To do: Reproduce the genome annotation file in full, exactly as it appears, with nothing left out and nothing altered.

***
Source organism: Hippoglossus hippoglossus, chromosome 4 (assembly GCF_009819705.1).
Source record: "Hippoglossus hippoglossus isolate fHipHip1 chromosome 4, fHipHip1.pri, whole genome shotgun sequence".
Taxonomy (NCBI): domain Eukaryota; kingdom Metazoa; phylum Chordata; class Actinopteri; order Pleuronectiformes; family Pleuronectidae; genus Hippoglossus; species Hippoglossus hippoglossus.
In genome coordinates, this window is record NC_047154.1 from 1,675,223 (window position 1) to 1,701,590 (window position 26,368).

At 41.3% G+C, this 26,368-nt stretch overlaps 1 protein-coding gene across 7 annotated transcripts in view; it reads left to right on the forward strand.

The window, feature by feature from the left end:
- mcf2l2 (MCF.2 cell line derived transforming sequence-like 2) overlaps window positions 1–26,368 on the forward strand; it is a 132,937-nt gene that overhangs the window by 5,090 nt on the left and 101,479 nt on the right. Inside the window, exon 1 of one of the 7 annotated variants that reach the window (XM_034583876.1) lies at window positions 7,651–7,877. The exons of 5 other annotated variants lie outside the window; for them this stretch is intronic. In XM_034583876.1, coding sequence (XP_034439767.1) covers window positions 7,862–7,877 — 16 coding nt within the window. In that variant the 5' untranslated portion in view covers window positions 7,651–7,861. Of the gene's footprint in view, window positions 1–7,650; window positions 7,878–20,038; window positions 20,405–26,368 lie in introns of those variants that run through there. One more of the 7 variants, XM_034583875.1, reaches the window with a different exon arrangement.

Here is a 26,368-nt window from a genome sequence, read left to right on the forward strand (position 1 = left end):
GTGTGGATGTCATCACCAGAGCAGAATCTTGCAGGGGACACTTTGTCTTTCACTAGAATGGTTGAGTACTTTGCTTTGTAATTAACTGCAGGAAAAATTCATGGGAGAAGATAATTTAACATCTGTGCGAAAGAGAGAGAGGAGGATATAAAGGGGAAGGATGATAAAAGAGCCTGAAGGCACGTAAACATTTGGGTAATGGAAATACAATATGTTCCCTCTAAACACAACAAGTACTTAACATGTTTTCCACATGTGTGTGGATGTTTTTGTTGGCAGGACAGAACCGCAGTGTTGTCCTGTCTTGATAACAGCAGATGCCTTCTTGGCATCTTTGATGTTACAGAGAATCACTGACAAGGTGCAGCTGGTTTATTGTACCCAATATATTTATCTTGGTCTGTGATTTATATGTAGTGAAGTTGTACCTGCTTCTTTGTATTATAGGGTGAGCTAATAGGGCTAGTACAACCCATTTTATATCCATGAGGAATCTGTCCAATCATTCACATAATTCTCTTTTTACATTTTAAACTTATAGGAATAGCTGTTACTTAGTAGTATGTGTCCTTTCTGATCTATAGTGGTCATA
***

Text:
Source organism: Hippoglossus hippoglossus, chromosome 4 (assembly GCF_009819705.1).
Source record: "Hippoglossus hippoglossus isolate fHipHip1 chromosome 4, fHipHip1.pri, whole genome shotgun sequence".
Taxonomy (NCBI): domain Eukaryota; kingdom Metazoa; phylum Chordata; class Actinopteri; order Pleuronectiformes; family Pleuronectidae; genus Hippoglossus; species Hippoglossus hippoglossus.
In genome coordinates, this window is record NC_047154.1 from 1,675,223 (window position 1) to 1,701,590 (window position 26,368).

At 41.3% G+C, this 26,368-nt stretch overlaps 1 protein-coding gene across 7 annotated transcripts in view; it reads left to right on the forward strand.

The window, feature by feature from the left end:
- mcf2l2 (MCF.2 cell line derived transforming sequence-like 2) overlaps window positions 1–26,368 on the forward strand; it is a 132,937-nt gene that overhangs the window by 5,090 nt on the left and 101,479 nt on the right. Inside the window, exon 1 of one of the 7 annotated variants that reach the window (XM_034583876.1) lies at window positions 7,651–7,877. The exons of 5 other annotated variants lie outside the window; for them this stretch is intronic. In XM_034583876.1, coding sequence (XP_034439767.1) covers window positions 7,862–7,877 — 16 coding nt within the window. In that variant the 5' untranslated portion in view covers window positions 7,651–7,861. Of the gene's footprint in view, window positions 1–7,650; window positions 7,878–20,038; window positions 20,405–26,368 lie in introns of those variants that run through there. One more of the 7 variants, XM_034583875.1, reaches the window with a different exon arrangement.

Here is a 26,368-nt window from a genome sequence, read left to right on the forward strand (position 1 = left end):
GTGTGGATGTCATCACCAGAGCAGAATCTTGCAGGGGACACTTTGTCTTTCACTAGAATGGTTGAGTACTTTGCTTTGTAATTAACTGCAGGAAAAATTCATGGGAGAAGATAATTTAACATCTGTGCGAAAGAGAGAGAGGAGGATATAAAGGGGAAGGATGATAAAAGAGCCTGAAGGCACGTAAACATTTGGGTAATGGAAATACAATATGTTCCCTCTAAACACAACAAGTACTTAACATGTTTTCCACATGTGTGTGGATGTTTTTGTTGGCAGGACAGAACCGCAGTGTTGTCCTGTCTTGATAACAGCAGATGCCTTCTTGGCATCTTTGATGTTACAGAGAATCACTGACAAGGTGCAGCTGGTTTATTGTACCCAATATATTTATCTTGGTCTGTGATTTATATGTAGTGAAGTTGTACCTGCTTCTTTGTATTATAGGGTGAGCTAATAGGGCTAGTACAACCCATTTTATATCCATGAGGAATCTGTCCAATCATTCACATAATTCTCTTTTTACATTTTAAACTTATAGGAATAGCTGTTACTTAGTAGTATGTGTCCTTTCTGATCTATAGTGGTCATA